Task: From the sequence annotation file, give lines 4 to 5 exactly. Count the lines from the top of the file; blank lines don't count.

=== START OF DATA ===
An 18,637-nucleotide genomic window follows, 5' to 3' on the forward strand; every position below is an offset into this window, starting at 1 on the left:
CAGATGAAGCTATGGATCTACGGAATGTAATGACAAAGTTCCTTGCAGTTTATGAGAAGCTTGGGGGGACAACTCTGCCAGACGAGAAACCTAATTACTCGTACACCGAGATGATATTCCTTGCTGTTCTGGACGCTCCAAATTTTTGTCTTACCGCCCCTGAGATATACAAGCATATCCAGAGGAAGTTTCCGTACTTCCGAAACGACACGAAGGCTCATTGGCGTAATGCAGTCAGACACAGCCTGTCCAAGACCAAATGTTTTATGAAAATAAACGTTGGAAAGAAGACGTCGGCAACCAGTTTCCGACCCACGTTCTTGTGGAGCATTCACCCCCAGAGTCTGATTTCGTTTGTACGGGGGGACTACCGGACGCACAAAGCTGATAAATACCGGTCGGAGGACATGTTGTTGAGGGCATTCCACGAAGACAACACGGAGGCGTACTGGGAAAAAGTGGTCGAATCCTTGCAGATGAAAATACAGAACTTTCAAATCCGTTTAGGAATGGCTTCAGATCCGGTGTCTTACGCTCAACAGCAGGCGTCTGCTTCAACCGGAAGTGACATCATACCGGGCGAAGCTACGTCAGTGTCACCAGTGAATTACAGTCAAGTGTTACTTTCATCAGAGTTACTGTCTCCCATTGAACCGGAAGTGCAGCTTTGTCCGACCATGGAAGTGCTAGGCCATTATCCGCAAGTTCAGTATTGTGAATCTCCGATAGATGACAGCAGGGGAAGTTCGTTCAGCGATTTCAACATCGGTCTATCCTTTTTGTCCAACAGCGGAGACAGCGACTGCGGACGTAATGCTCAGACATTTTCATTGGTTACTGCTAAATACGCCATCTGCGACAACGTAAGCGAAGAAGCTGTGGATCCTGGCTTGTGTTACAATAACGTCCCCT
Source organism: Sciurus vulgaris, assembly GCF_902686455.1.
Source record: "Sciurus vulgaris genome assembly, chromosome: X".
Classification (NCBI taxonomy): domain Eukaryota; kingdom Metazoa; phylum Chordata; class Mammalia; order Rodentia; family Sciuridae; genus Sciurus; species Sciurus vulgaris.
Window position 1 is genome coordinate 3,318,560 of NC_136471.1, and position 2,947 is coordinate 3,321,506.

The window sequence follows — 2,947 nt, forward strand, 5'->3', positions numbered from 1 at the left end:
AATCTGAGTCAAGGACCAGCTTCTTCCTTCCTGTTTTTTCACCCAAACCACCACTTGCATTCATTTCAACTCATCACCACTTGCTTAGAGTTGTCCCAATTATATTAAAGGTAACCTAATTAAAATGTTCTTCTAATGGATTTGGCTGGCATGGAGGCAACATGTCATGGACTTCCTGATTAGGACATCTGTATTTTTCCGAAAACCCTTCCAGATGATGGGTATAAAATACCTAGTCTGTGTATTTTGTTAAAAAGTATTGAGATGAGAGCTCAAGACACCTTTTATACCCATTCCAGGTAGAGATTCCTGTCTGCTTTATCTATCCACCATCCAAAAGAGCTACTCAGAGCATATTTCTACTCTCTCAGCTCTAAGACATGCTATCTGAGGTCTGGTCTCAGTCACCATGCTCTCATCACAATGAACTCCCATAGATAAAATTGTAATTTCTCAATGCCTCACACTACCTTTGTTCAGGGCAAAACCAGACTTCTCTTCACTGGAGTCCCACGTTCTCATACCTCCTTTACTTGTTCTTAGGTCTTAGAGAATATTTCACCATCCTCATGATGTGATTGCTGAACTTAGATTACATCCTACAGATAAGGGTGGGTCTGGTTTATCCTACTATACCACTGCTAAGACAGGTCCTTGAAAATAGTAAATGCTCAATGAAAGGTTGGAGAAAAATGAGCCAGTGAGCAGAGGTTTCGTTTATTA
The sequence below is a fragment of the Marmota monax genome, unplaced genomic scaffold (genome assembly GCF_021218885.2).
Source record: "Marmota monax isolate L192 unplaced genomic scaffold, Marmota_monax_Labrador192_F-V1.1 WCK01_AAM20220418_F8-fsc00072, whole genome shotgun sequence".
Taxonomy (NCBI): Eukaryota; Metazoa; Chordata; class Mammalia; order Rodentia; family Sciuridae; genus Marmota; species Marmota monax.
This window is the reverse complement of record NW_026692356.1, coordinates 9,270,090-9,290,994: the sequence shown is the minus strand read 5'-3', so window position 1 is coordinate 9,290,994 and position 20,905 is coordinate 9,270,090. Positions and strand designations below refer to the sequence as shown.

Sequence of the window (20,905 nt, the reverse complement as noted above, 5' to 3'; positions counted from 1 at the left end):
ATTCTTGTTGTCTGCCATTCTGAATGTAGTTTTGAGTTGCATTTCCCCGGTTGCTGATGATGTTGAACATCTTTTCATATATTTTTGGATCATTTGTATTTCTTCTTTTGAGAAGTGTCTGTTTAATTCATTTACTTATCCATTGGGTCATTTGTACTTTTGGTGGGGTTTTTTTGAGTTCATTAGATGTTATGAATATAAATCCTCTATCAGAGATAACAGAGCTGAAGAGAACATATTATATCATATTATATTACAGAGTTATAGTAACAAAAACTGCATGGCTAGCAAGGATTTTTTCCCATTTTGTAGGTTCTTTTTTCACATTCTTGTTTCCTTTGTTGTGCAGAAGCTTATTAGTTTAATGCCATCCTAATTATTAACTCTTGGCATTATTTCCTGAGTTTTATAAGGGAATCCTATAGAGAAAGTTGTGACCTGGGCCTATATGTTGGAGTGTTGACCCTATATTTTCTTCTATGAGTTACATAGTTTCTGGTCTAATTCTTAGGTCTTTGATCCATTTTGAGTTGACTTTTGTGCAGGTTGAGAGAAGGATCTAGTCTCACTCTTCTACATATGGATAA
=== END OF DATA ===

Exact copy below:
Source record: "Sciurus vulgaris genome assembly, chromosome: X".
Classification (NCBI taxonomy): domain Eukaryota; kingdom Metazoa; phylum Chordata; class Mammalia; order Rodentia; family Sciuridae; genus Sciurus; species Sciurus vulgaris.